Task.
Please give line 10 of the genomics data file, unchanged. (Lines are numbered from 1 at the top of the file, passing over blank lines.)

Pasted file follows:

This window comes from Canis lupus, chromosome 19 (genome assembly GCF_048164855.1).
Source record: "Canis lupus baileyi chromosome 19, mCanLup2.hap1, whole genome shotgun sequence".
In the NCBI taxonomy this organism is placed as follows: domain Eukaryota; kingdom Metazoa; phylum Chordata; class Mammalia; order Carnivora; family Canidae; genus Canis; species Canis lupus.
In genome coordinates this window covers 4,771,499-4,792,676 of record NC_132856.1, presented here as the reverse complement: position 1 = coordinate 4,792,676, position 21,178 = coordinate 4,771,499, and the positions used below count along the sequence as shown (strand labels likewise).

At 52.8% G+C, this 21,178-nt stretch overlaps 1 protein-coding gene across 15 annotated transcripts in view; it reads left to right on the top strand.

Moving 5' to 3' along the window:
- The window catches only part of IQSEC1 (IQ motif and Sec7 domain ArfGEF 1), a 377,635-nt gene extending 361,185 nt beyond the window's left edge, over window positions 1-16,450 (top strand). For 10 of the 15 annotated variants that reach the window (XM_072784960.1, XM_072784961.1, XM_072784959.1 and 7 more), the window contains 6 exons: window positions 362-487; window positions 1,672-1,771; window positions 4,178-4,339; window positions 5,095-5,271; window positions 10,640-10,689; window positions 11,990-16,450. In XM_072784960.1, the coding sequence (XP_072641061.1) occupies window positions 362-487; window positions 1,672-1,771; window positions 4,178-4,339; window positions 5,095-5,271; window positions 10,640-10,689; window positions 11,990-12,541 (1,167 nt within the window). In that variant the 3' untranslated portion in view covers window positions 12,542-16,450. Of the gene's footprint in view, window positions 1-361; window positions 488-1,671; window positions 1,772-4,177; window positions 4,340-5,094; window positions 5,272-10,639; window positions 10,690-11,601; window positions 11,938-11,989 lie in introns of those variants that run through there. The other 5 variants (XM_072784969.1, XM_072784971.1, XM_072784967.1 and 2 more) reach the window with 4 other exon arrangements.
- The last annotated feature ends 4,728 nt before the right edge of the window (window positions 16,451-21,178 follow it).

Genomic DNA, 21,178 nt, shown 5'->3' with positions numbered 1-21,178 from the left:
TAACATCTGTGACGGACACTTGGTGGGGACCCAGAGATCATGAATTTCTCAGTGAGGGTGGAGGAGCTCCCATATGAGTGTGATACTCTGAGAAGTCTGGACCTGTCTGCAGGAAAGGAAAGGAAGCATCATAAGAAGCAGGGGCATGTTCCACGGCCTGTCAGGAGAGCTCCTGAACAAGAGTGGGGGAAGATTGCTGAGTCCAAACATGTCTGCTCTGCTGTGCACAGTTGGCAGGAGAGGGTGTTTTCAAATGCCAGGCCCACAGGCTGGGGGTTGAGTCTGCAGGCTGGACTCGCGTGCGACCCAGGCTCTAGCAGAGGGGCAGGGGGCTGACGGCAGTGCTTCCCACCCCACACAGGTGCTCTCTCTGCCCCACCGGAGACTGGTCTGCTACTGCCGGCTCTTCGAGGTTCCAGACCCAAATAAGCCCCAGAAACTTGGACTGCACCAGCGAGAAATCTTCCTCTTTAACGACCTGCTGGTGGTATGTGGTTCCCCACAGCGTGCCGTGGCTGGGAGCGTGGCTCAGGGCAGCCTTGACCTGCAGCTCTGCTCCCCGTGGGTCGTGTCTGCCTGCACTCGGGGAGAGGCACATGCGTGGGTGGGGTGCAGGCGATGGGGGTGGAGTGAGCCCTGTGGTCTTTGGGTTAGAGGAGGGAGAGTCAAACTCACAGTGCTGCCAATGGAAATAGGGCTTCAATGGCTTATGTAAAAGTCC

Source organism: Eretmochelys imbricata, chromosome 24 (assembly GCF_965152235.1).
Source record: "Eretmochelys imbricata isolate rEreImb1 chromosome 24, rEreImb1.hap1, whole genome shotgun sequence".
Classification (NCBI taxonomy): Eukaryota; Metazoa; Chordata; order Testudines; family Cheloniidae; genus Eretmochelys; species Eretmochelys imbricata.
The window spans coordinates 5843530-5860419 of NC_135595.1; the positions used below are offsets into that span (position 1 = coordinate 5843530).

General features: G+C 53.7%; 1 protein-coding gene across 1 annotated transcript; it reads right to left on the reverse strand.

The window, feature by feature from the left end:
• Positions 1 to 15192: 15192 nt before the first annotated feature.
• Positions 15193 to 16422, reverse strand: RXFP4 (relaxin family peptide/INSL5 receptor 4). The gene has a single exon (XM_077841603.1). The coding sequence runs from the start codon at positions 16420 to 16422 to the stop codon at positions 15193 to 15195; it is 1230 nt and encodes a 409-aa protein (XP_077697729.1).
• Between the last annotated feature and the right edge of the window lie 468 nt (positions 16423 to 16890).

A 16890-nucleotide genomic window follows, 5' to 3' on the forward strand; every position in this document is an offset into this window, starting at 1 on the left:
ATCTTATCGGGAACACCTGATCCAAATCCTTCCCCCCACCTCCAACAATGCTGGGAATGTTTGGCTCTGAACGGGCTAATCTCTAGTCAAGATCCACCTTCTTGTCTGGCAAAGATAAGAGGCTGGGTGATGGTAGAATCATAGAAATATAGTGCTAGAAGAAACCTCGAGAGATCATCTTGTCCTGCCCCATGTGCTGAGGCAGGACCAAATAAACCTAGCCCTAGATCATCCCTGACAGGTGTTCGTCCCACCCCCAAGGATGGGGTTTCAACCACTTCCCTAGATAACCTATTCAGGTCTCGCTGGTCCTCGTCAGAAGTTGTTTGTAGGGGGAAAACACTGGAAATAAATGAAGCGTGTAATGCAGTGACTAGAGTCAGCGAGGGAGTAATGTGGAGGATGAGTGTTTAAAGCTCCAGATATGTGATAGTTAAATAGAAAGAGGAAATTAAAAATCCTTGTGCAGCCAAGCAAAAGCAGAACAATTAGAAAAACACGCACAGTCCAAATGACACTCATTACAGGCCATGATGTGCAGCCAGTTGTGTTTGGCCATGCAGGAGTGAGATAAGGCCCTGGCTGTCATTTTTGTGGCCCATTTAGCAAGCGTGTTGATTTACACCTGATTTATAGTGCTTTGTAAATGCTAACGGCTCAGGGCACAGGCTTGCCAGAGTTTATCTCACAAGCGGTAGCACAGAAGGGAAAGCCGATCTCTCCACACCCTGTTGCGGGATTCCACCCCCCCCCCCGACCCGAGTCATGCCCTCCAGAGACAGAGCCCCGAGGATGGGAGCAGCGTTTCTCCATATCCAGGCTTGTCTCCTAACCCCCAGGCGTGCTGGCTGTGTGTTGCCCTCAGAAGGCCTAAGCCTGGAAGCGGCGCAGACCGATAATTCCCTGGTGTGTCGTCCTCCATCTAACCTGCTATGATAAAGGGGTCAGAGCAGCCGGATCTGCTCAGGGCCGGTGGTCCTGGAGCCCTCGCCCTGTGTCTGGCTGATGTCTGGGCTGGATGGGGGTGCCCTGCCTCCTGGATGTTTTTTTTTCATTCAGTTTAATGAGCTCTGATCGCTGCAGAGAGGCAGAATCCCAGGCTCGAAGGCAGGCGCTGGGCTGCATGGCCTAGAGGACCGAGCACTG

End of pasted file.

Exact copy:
TAACATCTGTGACGGACACTTGGTGGGGACCCAGAGATCATGAATTTCTCAGTGAGGGTGGAGGAGCTCCCATATGAGTGTGATACTCTGAGAAGTCTGGACCTGTCTGCAGGAAAGGAAAGGAAGCATCATAAGAAGCAGGGGCATGTTCCACGGCCTGTCAGGAGAGCTCCTGAACAAGAGTGGGGGAAGATTGCTGAGTCCAAACATGTCTGCTCTGCTGTGCACAGTTGGCAGGAGAGGGTGTTTTCAAATGCCAGGCCCACAGGCTGGGGGTTGAGTCTGCAGGCTGGACTCGCGTGCGACCCAGGCTCTAGCAGAGGGGCAGGGGGCTGACGGCAGTGCTTCCCACCCCACACAGGTGCTCTCTCTGCCCCACCGGAGACTGGTCTGCTACTGCCGGCTCTTCGAGGTTCCAGACCCAAATAAGCCCCAGAAACTTGGACTGCACCAGCGAGAAATCTTCCTCTTTAACGACCTGCTGGTGGTATGTGGTTCCCCACAGCGTGCCGTGGCTGGGAGCGTGGCTCAGGGCAGCCTTGACCTGCAGCTCTGCTCCCCGTGGGTCGTGTCTGCCTGCACTCGGGGAGAGGCACATGCGTGGGTGGGGTGCAGGCGATGGGGGTGGAGTGAGCCCTGTGGTCTTTGGGTTAGAGGAGGGAGAGTCAAACTCACAGTGCTGCCAATGGAAATAGGGCTTCAATGGCTTATGTAAAAGTCC